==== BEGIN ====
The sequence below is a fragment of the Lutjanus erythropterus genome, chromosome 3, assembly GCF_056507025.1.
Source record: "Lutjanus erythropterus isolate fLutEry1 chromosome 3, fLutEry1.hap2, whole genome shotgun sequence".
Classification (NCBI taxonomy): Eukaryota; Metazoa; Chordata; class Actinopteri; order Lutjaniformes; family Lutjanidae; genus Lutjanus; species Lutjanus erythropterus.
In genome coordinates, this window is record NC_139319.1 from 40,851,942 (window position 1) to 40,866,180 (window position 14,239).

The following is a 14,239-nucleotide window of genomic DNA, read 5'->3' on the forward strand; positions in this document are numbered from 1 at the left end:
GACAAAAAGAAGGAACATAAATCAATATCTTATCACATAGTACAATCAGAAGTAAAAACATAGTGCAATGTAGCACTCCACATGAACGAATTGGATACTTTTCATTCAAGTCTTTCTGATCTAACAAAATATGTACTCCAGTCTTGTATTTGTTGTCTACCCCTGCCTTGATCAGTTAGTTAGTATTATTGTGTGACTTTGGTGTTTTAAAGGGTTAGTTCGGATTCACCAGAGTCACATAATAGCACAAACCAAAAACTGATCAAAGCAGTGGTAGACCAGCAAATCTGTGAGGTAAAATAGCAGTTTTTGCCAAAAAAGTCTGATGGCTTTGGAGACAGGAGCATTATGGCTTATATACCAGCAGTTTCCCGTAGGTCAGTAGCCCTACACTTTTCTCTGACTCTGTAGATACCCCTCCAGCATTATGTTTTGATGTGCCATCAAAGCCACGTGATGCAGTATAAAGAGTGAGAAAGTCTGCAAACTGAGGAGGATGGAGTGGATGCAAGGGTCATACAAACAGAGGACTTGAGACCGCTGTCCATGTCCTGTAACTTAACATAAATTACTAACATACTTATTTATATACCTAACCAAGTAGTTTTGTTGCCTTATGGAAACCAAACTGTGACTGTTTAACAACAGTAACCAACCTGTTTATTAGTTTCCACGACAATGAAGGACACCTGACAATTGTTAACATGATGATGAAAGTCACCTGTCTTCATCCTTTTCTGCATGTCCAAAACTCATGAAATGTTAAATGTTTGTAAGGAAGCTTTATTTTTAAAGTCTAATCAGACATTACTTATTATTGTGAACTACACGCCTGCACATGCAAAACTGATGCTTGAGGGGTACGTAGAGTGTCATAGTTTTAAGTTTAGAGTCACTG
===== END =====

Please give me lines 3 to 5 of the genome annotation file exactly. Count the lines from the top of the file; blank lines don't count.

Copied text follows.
Classification (NCBI taxonomy): Eukaryota; Metazoa; Chordata; class Actinopteri; order Lutjaniformes; family Lutjanidae; genus Lutjanus; species Lutjanus erythropterus.
In genome coordinates, this window is record NC_139319.1 from 40,851,942 (window position 1) to 40,866,180 (window position 14,239).

The following is a 14,239-nucleotide window of genomic DNA, read 5'->3' on the forward strand; positions in this document are numbered from 1 at the left end: